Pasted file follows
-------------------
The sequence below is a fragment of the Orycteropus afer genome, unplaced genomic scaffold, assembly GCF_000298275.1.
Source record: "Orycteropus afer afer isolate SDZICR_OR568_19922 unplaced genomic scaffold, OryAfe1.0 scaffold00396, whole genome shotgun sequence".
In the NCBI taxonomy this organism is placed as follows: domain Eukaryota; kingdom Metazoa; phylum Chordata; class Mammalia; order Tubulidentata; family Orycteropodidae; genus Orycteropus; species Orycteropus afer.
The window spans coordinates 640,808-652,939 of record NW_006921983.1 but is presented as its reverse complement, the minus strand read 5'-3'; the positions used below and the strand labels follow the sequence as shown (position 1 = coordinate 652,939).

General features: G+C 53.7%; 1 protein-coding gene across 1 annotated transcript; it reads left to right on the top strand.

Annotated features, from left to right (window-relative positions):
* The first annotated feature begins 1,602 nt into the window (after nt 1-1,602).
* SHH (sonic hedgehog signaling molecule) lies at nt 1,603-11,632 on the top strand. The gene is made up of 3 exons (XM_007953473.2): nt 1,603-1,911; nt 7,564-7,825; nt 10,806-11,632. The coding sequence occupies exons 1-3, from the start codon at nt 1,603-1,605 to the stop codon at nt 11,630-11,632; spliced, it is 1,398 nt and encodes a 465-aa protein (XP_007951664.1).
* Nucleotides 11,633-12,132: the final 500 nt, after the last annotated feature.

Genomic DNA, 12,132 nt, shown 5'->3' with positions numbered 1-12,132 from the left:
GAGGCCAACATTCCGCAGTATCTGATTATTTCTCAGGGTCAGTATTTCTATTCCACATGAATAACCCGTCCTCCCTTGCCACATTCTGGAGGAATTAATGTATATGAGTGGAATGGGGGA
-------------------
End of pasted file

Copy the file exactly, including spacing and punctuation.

The sequence below is a fragment of the Orycteropus afer genome, unplaced genomic scaffold, assembly GCF_000298275.1.
Source record: "Orycteropus afer afer isolate SDZICR_OR568_19922 unplaced genomic scaffold, OryAfe1.0 scaffold00396, whole genome shotgun sequence".
In the NCBI taxonomy this organism is placed as follows: domain Eukaryota; kingdom Metazoa; phylum Chordata; class Mammalia; order Tubulidentata; family Orycteropodidae; genus Orycteropus; species Orycteropus afer.
The window spans coordinates 640,808-652,939 of record NW_006921983.1 but is presented as its reverse complement, the minus strand read 5'-3'; the positions used below and the strand labels follow the sequence as shown (position 1 = coordinate 652,939).

General features: G+C 53.7%; 1 protein-coding gene across 1 annotated transcript; it reads left to right on the top strand.

Annotated features, from left to right (window-relative positions):
* The first annotated feature begins 1,602 nt into the window (after nt 1-1,602).
* SHH (sonic hedgehog signaling molecule) lies at nt 1,603-11,632 on the top strand. The gene is made up of 3 exons (XM_007953473.2): nt 1,603-1,911; nt 7,564-7,825; nt 10,806-11,632. The coding sequence occupies exons 1-3, from the start codon at nt 1,603-1,605 to the stop codon at nt 11,630-11,632; spliced, it is 1,398 nt and encodes a 465-aa protein (XP_007951664.1).
* Nucleotides 11,633-12,132: the final 500 nt, after the last annotated feature.

Genomic DNA, 12,132 nt, shown 5'->3' with positions numbered 1-12,132 from the left:
GAGGCCAACATTCCGCAGTATCTGATTATTTCTCAGGGTCAGTATTTCTATTCCACATGAATAACCCGTCCTCCCTTGCCACATTCTGGAGGAATTAATGTATATGAGTGGAATGGGGGA